Writing Our Appalachian Family History

In late December 2009, several members of my family, the Lucy Hubbard/ Sherman Oxendine family along with my first cousins, members of the Genell Oxendine/ Glen Jackson family met in the days following Christmas to write our first volume of stories from our combined families. Many of these were fascinating tales had been handed down from generation to generation. We all felt that it was up to us, the eldest of both clans, to record these rich family stories and traditions for future generations, our children’s children. This longing to save these stories generated our desire to write our first book.

Our first volume entitled, Our Family Stories: Written from the Heart Vol. I contained 38 entries including poetry, stories, songs, Appalachian expressions, folklore and traditions. To date, it contains the most stories of all our other books. Each family member was asked to write a personal narrative of something that had happened to him/her or to another family member during their lifetime.

Three of our family members were already published writers including my sister, Linda Oxendine and a first cousin, Jakalyn Jackson who had published a book on Knox County History for fourth grade students. Also, my father, Sherman Oxendine had written numerous articles for the Knox Countian, the publication of the Knox Historical Museum. Having a history professor for a father who did a lot of historical writing and research paved the way for us: Dora Sue, Linda, Sharron and Bill Oxendine along with first cousins: Jakalyn, Leanna and Glenna Jackson to carry on the tradition of writing about our rich family heritage.

These books of family stories are destined to become our families’ legacies. Since our first published book in 2009, our family has continued to meet once a year after Christmas to write, edit and print our newest volume. Volume 7, completed on Dec. 29, 2015, contains a brand new book of stories, which vary in content from serious, to comical, to historical. Over the years, we have collected stories from grandchildren as young, as four as well as some which were found in the personal papers of my father, mother and Aunt Nell resulting in several stories being printed posthumously.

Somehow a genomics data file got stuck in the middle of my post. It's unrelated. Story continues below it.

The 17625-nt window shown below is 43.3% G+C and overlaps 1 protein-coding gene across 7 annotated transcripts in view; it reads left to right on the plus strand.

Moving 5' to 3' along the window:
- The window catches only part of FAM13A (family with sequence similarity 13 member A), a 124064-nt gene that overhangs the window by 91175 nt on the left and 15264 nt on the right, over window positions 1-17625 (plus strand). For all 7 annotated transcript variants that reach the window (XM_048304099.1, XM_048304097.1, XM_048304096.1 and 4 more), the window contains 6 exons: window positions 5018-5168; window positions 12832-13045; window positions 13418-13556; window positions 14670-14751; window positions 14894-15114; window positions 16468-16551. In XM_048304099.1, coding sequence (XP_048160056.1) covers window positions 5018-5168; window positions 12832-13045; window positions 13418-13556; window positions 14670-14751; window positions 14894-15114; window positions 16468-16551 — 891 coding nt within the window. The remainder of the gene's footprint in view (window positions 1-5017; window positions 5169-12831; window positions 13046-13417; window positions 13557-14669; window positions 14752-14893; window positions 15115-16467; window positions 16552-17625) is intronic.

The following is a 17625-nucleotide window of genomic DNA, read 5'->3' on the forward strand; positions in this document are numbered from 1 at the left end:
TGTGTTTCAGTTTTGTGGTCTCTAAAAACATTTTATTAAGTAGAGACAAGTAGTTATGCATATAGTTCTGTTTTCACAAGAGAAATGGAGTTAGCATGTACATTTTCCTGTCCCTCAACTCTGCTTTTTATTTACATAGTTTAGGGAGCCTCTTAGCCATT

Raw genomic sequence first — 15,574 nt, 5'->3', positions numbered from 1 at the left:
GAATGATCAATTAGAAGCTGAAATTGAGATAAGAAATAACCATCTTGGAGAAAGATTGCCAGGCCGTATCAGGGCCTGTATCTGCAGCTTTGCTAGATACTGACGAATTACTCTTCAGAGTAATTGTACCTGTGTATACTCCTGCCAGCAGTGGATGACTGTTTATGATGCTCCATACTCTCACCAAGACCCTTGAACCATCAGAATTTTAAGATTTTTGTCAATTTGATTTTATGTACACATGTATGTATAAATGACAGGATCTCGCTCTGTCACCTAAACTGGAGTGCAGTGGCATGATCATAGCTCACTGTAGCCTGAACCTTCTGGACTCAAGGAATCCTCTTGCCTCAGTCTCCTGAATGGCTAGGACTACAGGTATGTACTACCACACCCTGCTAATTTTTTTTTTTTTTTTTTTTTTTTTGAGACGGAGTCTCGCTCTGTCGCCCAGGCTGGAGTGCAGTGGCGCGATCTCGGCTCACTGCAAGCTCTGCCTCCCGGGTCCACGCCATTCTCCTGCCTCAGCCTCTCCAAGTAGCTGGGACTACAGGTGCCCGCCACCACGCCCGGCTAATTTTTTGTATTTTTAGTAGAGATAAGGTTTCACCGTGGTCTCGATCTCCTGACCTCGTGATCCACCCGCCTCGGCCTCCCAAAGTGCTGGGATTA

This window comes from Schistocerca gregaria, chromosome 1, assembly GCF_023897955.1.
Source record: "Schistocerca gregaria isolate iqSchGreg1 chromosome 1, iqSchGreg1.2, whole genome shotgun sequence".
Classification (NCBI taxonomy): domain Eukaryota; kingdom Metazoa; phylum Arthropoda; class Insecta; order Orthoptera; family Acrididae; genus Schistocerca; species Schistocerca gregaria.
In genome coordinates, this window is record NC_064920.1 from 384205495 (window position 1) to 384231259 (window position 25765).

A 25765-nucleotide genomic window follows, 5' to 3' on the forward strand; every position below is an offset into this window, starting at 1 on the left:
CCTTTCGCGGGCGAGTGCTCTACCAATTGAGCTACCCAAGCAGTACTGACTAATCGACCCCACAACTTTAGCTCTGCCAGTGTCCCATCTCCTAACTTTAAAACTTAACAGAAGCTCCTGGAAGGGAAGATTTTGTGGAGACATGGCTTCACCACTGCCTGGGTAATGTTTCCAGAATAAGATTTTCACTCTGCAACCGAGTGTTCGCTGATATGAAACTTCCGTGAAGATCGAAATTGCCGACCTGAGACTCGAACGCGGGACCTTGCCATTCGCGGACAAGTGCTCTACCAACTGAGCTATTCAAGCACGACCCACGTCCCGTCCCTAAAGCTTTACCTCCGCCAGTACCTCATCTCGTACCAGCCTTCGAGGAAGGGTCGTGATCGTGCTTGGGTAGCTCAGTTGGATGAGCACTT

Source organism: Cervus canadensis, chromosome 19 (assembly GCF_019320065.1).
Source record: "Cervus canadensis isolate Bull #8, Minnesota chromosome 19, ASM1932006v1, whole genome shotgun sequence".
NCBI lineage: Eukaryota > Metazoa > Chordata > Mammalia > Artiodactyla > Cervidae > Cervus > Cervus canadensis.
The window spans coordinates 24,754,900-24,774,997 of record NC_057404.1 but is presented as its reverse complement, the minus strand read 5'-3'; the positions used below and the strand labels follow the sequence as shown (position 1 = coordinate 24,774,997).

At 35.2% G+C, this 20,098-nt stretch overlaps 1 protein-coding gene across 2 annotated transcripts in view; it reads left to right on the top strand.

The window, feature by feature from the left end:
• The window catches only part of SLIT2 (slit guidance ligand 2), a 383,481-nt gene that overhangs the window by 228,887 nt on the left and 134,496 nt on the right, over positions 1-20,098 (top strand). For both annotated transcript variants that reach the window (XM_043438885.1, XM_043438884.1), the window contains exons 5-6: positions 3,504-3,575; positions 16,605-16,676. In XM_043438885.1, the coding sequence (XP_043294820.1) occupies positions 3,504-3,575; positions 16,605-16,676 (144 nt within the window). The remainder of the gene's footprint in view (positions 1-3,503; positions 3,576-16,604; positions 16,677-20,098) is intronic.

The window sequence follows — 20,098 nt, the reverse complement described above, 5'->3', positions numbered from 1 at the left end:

All of our family members who have contributed stories have grown in his/her skill as a writer. We all offer positive feedback and help each other with editing. In each year’s newest book production, we have our own unique role whether it is editor, proofreader, formatter or designer. At the end after all stories are completed and everything is printed, we work in assembly line fashion inserting stories into plastic sleeves which are then bound in three- ring binders to be handed out to each individual family. 

Through this article, I hope that other Knox Countians will strive to preserve their own unique family histories.

For more information on how to begin to write your own family stories contact Dora Sue Oxendine Farmer at 606-546-3940.